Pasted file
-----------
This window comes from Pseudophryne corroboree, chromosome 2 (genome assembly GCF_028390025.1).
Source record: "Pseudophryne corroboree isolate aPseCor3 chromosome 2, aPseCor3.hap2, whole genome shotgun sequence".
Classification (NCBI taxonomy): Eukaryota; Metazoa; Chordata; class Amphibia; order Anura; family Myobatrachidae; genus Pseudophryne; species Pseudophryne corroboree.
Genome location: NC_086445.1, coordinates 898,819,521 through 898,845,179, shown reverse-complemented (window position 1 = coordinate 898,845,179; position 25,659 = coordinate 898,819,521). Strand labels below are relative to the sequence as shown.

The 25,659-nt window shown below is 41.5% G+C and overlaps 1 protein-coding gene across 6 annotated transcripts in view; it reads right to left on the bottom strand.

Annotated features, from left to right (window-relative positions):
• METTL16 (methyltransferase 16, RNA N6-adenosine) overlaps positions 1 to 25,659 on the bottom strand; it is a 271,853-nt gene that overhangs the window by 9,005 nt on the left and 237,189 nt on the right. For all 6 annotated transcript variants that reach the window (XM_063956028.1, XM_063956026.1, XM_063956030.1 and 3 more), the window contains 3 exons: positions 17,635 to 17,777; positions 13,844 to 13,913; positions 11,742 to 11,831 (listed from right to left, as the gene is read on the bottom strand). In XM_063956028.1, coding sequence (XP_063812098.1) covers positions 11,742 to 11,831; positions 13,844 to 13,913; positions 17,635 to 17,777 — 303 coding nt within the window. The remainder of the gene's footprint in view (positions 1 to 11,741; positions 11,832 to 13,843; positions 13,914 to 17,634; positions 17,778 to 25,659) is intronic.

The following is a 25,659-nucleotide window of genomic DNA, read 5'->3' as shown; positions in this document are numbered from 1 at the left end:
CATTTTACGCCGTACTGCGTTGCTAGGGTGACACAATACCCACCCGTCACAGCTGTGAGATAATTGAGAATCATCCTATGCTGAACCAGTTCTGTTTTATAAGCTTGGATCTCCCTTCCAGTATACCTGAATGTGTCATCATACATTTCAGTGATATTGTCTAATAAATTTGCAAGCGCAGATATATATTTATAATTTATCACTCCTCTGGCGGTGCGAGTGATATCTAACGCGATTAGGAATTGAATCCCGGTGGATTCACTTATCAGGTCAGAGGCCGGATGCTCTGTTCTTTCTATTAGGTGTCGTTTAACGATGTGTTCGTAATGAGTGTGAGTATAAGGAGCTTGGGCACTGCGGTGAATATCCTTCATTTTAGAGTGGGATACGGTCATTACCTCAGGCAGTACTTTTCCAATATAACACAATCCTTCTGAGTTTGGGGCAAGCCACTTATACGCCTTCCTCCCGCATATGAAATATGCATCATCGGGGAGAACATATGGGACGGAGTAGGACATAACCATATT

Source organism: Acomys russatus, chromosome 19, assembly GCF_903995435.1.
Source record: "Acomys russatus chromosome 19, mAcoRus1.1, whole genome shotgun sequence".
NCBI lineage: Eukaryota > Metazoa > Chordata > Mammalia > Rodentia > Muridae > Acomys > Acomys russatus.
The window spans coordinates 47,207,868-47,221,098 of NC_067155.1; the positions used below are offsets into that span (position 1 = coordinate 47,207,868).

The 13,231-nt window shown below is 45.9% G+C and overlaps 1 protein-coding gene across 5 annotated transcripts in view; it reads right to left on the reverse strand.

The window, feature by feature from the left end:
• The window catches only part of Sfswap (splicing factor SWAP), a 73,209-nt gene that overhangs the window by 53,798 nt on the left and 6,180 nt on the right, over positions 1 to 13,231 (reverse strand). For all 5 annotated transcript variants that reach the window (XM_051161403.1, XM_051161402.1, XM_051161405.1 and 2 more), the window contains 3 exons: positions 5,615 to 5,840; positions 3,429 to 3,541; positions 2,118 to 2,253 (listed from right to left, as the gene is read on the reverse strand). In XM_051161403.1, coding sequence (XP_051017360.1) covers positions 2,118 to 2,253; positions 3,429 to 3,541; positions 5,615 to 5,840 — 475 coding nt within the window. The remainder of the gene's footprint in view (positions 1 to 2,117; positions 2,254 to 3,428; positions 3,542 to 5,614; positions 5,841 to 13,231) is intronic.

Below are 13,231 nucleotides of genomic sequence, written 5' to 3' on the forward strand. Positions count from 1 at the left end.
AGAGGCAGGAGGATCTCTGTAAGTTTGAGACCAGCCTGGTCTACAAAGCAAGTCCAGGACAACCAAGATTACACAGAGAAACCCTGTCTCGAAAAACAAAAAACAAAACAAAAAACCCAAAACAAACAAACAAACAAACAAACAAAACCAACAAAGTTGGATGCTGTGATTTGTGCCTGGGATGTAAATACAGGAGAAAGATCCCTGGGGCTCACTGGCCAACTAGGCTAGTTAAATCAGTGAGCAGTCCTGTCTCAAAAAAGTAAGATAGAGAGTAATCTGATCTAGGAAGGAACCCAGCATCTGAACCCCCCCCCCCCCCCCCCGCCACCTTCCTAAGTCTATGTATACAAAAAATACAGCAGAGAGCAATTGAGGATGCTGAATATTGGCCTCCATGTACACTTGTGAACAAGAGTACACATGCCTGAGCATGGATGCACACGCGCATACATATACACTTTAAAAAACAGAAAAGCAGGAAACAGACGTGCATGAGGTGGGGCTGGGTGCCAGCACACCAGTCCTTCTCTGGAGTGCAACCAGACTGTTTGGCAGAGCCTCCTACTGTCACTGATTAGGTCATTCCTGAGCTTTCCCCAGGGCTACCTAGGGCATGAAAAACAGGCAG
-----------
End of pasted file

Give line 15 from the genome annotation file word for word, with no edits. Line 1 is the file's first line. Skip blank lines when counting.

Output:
The window, feature by feature from the left end: